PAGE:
17 Oct Gestational Diabetes Associated With Greater Risk Of Heart Attack and Stroke
MedicalResearch.com Interview with:
Cuilin Zhang MD, PhD
Division of Intramural Population Health Research
NICHD/National Institutes of Health.
Bethesda, MD 20817
MedicalResearch.com: What is the background for this study? What are the main findings?
Response: Gestational diabetes (GDM) is a common pregnancy complication. The American Heart Association identifies gestational diabetes as a risk factor for cardiovascular disease (CVD) in women, based on consistent evidence for the relationships between gestational diabetes and subsequent hypertension, dyslipidemia, type 2 diabetes, vascular dysfunction and atherosclerosis. Also, previous studies identify GDM as a risk factor for intermediate markers of CVD risk; however, few are prospective, evaluate hard cardiovascular disease end points, or account for shared risk factors including body weight and lifestyle.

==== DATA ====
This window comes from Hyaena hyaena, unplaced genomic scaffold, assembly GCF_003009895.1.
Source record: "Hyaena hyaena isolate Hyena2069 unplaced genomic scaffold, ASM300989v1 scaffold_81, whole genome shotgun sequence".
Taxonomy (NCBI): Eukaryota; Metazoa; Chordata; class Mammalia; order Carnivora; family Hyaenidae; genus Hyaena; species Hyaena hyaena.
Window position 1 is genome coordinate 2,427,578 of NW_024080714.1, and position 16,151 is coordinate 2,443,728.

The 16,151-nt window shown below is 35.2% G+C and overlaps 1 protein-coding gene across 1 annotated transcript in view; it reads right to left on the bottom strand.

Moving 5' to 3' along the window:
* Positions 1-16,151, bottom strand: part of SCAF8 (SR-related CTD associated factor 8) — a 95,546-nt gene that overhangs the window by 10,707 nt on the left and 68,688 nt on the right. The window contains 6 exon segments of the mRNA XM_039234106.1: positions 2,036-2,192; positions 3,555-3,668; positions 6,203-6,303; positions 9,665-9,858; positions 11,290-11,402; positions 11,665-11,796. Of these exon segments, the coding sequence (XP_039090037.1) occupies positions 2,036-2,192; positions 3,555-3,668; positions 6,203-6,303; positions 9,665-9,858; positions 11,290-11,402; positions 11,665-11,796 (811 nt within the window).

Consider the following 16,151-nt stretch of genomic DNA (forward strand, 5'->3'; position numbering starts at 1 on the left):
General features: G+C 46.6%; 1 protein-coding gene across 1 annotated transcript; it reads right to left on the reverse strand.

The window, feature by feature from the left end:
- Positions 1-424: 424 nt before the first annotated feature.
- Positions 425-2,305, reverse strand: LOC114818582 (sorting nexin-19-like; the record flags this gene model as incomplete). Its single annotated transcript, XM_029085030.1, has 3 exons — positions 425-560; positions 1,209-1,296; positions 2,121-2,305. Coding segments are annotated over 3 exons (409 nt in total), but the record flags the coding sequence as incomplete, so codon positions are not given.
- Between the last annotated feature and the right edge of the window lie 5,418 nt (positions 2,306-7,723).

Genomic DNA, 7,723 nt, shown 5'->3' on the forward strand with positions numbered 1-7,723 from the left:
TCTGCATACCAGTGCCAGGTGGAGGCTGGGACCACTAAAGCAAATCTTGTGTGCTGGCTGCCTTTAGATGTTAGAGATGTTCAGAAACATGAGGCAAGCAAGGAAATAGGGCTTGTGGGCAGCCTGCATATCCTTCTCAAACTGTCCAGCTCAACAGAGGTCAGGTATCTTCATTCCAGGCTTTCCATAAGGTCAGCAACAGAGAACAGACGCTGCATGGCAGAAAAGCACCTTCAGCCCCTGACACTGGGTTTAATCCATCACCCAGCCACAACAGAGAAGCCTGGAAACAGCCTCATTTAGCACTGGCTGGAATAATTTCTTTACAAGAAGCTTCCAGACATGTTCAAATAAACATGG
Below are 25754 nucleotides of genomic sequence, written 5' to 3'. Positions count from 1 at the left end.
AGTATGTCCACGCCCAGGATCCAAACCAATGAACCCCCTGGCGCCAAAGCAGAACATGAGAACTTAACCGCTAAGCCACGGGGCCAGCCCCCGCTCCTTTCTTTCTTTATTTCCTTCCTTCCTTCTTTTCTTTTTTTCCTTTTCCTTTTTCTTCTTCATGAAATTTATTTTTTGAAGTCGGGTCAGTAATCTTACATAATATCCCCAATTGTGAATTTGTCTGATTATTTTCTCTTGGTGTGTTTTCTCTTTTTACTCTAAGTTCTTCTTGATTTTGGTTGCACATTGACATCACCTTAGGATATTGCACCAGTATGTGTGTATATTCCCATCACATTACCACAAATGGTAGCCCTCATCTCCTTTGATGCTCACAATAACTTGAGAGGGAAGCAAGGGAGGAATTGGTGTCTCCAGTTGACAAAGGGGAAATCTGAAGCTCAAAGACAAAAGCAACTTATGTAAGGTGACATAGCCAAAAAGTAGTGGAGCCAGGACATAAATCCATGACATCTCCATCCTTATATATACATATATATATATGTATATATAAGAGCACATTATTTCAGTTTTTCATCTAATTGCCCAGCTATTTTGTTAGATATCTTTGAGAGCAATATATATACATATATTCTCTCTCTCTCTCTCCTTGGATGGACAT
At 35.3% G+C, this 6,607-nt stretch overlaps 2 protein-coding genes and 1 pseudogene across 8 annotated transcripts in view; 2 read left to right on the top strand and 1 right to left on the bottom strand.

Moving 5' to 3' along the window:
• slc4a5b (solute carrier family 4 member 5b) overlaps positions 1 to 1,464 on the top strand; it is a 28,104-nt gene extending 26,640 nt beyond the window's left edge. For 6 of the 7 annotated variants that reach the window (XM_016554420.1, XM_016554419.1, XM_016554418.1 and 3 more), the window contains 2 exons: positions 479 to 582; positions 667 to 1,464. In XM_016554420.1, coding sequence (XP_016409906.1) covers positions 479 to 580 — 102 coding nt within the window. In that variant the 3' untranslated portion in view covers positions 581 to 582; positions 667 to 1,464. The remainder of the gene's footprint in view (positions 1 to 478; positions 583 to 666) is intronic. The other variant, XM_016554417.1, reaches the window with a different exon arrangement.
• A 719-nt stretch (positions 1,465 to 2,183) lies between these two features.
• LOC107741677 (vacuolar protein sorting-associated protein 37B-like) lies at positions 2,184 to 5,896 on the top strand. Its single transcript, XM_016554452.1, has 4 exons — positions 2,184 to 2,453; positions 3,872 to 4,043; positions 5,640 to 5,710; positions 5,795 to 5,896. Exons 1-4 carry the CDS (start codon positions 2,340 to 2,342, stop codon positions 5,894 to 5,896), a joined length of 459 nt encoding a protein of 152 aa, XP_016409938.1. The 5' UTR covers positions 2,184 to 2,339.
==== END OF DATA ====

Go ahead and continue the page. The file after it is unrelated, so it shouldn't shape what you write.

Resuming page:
MedicalResearch.com: What are the main findings?
Response: In the present study, we observed that women with a history of GDM had 43% greater risk of CVD (myocardial infarction or stroke) compared with women without prior gestational diabetes, although absolute rates in this cohort were low. Adhering to healthy lifestyle factors over follow-up mitigated this modestly elevated risk.
MedicalResearch.com: What should clinicians and patients take away from your report?
Response: Although women with prior gestational diabetes have a higher risk of cardiovascular disease, adhering to a healthy lifestyle may offset this risk
MedicalResearch.com: What recommendations do you have for future research as a result of this study?
Response: Future studies with continuous follow up of these women are warranted to evaluate longer-term health implications of GDM history.
MedicalResearch.com: Thank you for your contribution to the MedicalResearch.com community.
Deirdre K. Tobias, ScD et al. Association of History of Gestational Diabetes With Long-term Cardiovascular Disease Risk in a Large Prospective Cohort of US Women. JAMA Internal Medicine, October 2017 DOI: 10.1001/jamainternmed.2017.2790
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